by Flo Preynat

I’ve met quite a few designers/devs who had no idea what mixture was, and since I reckon the prototyping app works like a charm, I thought a blog post on the benefits of the front-end dev tool would be more than necessary.

Another reason to talk about Mixture, is the fact that Neil Kinnish and his mates have recently announced their pricing (back in August in fact), with users being able to choose between one-time fees (of a mere $39) or a monthly subscription ($12.99/month) with in this case unlimited hosting & publishing.

Both options looked more than reasonable to me, but for your info, I opted for the one-time cost, being mostly on my own, and failing to see the real value in unlimited publishing. I may change my mind later on though, you never know.

Easy (peasy) setup

Right, so let’s talk project setup. With Mixture, you can wave goodbye to server-side environments tasks. The lot is done for you and in a few clicks.

The Mixture app installed on your system, click on Open/New, create your project folder, include what needs to be included (such as popular frameworks), seat back and relax, … ‘cuz you’re done.


Boilerplates, collections and templating

As I was saying, not only you will see quite a few boilerplate options in there (Foundation, Bootstrap, Inuit, and more), but in no time, you’ll have a project going with already some solid dynamic templating system (using the ruby library Liquid you may already know from Jekyll for example) which will make you look at your [good ol’ school] php include method in disdain.


Collections is one of the latest features added to Mixture. It allows you to easily create, manipulate, paginate and query collections of data throughout a Mixture project, the quoted perfect examples being a blog or a portfolio.


Preprocessing and Live Refresh

You won’t be surprised to learn that Mixture handles Sass, Less & Coffee script. It will recognize what you’re trying to do and automatically behave the way you would expect it to. As an example, if you create an empty project, manually add a scss folder, and create a file in there, Mixture will automatically create a converted css file in the right folder.

It will also throw errors at you if you’ve made a mess of your code (eg: I forgot the curly brackets here).


You will be glad to hear that any changes applied to your project will be live & instantaneous across all devices (we’ll talk about the multi-device feature later). If you have been using Codekit, Livereload (et al) all this time, you’ll feel right at home with Mixture, as all modifications pop up automatically and mega quickly.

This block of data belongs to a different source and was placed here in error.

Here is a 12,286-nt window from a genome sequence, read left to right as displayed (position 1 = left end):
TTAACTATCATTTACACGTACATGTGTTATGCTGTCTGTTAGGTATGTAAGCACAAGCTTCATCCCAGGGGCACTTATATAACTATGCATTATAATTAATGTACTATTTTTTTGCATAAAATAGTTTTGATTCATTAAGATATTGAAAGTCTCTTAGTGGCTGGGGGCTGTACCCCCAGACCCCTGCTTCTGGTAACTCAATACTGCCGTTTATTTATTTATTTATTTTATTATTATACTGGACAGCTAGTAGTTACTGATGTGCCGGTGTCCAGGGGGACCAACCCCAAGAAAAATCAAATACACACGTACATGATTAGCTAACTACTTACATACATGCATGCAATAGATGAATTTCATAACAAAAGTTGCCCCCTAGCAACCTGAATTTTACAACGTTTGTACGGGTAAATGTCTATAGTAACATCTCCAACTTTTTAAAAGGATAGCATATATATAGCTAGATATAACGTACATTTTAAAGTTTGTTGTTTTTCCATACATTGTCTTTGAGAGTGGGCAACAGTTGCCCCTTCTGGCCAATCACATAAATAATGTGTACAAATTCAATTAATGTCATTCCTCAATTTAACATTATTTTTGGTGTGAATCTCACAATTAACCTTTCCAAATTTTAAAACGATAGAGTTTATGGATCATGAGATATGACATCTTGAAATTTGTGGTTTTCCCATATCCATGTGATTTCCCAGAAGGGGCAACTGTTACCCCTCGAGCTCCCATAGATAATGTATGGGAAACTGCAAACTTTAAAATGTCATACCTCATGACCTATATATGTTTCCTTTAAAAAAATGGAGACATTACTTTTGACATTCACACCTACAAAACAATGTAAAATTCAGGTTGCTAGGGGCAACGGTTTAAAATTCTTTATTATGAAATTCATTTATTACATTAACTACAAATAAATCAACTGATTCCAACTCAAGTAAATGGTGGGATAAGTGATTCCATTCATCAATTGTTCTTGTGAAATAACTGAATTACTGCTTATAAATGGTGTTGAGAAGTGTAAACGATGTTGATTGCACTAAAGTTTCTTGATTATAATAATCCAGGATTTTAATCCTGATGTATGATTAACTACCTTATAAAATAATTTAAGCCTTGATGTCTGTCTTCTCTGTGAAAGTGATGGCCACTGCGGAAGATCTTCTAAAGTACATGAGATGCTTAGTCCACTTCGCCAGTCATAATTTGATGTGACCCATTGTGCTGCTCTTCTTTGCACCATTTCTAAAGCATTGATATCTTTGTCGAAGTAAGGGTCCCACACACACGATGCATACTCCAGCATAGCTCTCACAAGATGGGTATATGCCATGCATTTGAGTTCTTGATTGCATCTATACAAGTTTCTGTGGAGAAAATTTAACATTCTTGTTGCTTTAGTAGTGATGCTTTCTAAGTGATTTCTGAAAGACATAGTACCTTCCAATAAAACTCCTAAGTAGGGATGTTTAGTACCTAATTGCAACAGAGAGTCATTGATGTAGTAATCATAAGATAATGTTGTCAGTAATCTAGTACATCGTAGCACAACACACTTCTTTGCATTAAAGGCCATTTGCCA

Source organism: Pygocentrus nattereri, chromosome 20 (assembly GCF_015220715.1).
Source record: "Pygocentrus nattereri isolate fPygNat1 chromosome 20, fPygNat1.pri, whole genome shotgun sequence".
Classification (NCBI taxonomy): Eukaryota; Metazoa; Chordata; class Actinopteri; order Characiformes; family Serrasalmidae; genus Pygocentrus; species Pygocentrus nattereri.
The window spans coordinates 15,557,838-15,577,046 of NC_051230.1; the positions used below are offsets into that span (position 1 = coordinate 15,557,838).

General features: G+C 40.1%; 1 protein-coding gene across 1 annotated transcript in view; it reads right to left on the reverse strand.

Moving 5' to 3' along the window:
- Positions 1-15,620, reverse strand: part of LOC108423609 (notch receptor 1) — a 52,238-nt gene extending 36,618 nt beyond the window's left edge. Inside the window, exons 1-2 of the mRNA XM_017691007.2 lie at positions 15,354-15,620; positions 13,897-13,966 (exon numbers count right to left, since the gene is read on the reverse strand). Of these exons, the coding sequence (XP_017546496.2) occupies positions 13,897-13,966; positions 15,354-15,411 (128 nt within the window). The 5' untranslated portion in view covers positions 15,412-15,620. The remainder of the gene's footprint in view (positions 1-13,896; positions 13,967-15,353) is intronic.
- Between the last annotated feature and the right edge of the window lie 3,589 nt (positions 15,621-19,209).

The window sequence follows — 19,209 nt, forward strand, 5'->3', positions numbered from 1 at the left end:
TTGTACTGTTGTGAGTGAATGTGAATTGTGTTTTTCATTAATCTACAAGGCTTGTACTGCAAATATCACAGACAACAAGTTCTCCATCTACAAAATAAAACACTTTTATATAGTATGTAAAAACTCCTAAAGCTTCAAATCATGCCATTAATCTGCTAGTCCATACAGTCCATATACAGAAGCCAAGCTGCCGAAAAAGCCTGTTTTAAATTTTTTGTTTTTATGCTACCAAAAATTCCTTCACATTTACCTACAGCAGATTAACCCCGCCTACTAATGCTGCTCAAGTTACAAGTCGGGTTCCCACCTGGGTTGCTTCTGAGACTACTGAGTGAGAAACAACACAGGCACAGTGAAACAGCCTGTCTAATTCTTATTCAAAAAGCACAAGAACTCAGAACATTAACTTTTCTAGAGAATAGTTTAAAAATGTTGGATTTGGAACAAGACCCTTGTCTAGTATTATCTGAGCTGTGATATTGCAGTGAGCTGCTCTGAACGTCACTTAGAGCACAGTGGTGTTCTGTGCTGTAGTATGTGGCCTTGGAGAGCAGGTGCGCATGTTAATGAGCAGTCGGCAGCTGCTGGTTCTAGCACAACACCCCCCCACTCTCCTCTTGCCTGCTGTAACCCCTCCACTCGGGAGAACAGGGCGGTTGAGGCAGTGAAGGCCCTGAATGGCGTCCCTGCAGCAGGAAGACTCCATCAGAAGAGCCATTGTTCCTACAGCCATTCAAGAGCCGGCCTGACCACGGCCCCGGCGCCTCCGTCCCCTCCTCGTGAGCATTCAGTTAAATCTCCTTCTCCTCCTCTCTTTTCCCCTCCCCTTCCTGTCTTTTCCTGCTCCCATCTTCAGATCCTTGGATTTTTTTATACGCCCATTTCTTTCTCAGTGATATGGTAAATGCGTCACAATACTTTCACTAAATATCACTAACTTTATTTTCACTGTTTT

I ain’t going to dwell on the hosting and publishing sides of Mixture since I have not taken this option. Obviously take a closer look at it on your own, but in a nutshell, you can publish your project in one click, share your published URL, password protect, get feedback, client sign-off and even add your own domain and host your site.

Pretty neat.

Simple Mode

Another great benefit of the app is its ability to deal with projects that have not been initiated in Mixture. That means that your local wordpress testing site running on mamp can be used in the app through its simple mode, and take advantage of its many fetaures.

In other words, you get in a couple of clicks the style injection, pre-processing, minification, image optimisation features on your existing (and non-mixture) projects.

Live Testing

At this point, you shouldn’t need more convincing, but if you still do, this is where I finish you off.

Setting up a multi-device testing is as easy as pie. Get your project going, and in mixture, click on ‘View locally’ to see your project live on your favourite browser. Enter the url finishing with port 7774 on your other devices to see a live and synchronised view of your project on ipads, iphones and androids.

Navigation through the project on any of those connected devices will synchronise the others in a tick. Same thing can be said for style changes. They will be reflected on every connected device.


You want to test other devices? No probs, if you – like me – have a BrowserStack account, connecting mixture to it is pretty simple.

You’ll need to fill in your BrowserStack API key (in BrowserStack : go to Your account > Local testing and grab the “Local testing key”) and add it to your Mixture account (on the website). Then take full advantage of the connection and test other devices and OS using Mixture > Tools > BrowserStack.



Github Pages

Last Mixture feature I will talk about today is the Github Pages one. Any project you handle through mixture can be pushed to Github. It only requires a little bit of initialisation to get this going.

  1. Go to Github and create a repo for your project (e.g: mixture).
  2. Open the mixture.json file which is at the root of the project, and add the repo .git ref:
      "gitHubPages": {
        "repoUrl": ""
  3. In Github, go to Account Settings > Applications and Create a new token for your project.
  4. At the root of your project, create a .githubsettings file and give it the following info:
      "username": "your github username",
      "password": "the newly created token",
      "email": "your email address",
      "name": "your github name"
  5. In mixture click on Convert your project to HTML.
  6. Then click on Github Pages.
  7. Go to Github, your project’s in there.



Absolutely fabulous. And I’ve only scratched the surface of it in this post.
If you’re going to prototype quickly tons of apps with very little time, not going with mixture would be fucking crazy.
Hats off to the team!

So Long folks.

My name is Flo Preynat and I am the freelance webdesigner and developer behind shoogle designs. I live in France and specialize in responsive web design. Give me a shoogle or get in touch with me on twitter.

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